14 dic. 2009

L'oppio del popolo.

A Feb. 2 report by the United Nations Office of Drugs and Crime found that the price of opium in Burma, also known as Myanmar, increased by 15% last year. As a result, Burmese land dedicated to poppy cultivation actually expanded in 2008, despite promises by the country's ruling junta to combat its reputation as one of the world's most notorious narco-states.

Back in 1999, Burma's top brass unveiled a 15-year plan to completely eliminate opium cultivation. For a few years, production, as measured in part by U.N. helicopter forays over Burma, did indeed decline. But the U.N. now reports that poppy land has increased by 33% since the lowest levels recorded in 2006. Last year was the second consecutive year of growth, and the trend shows how unlikely it is that the junta will make good on its goal of completely wiping out poppies by 2014. (The alarming statistics didn't stopped Myanmar T.V., however, from claiming earlier this month that the anti-drug effort is going forward with "added momentum" and "remarkable progress").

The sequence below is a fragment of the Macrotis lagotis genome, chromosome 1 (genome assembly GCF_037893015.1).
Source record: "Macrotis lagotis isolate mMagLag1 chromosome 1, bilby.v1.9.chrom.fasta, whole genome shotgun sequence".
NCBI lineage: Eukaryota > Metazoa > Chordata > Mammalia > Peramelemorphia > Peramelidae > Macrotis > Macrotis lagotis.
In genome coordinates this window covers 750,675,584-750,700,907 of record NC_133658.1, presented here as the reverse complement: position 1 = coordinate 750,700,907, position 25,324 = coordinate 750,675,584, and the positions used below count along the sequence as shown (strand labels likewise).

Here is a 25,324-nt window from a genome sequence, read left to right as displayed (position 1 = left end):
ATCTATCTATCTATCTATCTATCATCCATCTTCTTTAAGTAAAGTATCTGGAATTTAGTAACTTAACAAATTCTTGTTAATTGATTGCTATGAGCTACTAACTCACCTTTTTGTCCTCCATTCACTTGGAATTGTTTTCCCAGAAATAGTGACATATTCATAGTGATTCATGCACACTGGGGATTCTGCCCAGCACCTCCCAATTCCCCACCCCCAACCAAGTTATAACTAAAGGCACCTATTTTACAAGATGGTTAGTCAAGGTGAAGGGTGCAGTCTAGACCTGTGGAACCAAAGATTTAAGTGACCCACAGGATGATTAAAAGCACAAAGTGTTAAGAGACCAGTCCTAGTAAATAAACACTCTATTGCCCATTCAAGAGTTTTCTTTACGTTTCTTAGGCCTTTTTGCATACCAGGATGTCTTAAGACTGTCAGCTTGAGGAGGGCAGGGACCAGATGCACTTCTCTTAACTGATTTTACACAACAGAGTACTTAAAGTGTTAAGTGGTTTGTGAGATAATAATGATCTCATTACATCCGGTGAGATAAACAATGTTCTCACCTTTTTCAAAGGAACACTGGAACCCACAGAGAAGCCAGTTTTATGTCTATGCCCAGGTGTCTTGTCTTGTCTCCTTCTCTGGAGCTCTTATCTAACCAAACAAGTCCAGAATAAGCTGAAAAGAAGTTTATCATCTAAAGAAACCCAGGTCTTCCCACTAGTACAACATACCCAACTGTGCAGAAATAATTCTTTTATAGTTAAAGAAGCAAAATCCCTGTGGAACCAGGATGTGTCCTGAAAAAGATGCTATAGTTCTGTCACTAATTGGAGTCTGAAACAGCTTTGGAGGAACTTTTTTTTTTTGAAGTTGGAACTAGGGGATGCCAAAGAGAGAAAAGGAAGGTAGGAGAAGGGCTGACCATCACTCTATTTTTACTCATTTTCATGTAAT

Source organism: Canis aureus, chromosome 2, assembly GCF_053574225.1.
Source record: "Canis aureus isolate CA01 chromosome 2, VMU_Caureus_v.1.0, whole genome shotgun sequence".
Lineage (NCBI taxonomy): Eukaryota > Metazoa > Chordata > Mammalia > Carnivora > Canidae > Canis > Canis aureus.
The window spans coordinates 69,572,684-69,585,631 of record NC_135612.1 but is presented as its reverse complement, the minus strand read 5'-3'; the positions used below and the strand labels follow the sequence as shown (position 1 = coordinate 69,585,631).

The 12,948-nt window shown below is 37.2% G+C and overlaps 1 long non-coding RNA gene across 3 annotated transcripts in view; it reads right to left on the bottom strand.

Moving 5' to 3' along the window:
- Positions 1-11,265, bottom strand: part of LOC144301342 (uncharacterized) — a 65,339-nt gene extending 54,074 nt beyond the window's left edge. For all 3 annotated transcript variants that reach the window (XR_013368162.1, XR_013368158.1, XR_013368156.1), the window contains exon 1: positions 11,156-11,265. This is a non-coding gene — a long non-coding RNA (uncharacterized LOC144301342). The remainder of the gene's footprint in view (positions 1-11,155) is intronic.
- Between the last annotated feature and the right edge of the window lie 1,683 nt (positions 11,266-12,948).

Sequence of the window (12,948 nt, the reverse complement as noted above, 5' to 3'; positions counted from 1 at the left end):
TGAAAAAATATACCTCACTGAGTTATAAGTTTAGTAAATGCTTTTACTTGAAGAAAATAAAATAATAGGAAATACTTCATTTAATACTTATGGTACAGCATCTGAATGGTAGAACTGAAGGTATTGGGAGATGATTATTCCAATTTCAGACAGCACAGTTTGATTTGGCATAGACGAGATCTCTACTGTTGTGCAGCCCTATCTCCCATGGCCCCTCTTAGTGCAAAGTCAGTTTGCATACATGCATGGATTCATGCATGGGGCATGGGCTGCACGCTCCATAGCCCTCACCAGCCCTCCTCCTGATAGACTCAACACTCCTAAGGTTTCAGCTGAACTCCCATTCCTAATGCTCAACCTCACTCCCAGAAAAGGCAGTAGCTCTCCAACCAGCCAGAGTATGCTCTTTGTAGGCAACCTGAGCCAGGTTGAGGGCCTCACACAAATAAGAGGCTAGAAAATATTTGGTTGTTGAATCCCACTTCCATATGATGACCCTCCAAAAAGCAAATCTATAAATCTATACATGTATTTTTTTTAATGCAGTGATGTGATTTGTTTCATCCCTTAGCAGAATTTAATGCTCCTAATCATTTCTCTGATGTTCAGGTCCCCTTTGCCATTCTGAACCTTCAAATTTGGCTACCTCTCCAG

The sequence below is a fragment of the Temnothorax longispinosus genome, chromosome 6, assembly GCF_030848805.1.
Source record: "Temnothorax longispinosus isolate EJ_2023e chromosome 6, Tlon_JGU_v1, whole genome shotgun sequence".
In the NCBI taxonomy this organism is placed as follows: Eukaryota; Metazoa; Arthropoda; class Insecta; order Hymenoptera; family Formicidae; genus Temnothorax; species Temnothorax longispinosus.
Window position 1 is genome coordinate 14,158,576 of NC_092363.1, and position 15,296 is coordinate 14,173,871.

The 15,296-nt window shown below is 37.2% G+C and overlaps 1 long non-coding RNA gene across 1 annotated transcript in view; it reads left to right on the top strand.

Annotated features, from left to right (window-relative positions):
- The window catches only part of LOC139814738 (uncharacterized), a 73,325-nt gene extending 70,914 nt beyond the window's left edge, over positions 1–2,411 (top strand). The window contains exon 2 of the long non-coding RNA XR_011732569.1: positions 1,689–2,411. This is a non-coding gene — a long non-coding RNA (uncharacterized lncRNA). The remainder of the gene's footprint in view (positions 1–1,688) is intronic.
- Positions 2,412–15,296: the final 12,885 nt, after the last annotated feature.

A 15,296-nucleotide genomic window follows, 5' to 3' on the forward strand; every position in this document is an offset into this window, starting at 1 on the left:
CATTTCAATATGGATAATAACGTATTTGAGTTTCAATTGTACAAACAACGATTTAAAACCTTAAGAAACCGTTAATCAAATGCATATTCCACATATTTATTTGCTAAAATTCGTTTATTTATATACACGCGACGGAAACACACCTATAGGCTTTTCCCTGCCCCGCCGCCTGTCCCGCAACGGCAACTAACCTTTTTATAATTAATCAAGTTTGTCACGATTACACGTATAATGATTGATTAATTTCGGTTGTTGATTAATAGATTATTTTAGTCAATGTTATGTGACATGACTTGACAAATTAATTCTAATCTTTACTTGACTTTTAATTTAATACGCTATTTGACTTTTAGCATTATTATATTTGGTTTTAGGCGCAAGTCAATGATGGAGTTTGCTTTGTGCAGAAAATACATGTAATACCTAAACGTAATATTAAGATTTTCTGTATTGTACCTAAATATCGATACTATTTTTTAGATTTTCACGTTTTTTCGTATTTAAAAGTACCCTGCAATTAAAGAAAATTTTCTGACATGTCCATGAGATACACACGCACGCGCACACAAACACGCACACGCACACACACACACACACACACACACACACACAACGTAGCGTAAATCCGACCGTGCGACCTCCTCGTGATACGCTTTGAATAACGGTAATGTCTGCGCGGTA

(Burma's Opium Production Back on Rise)

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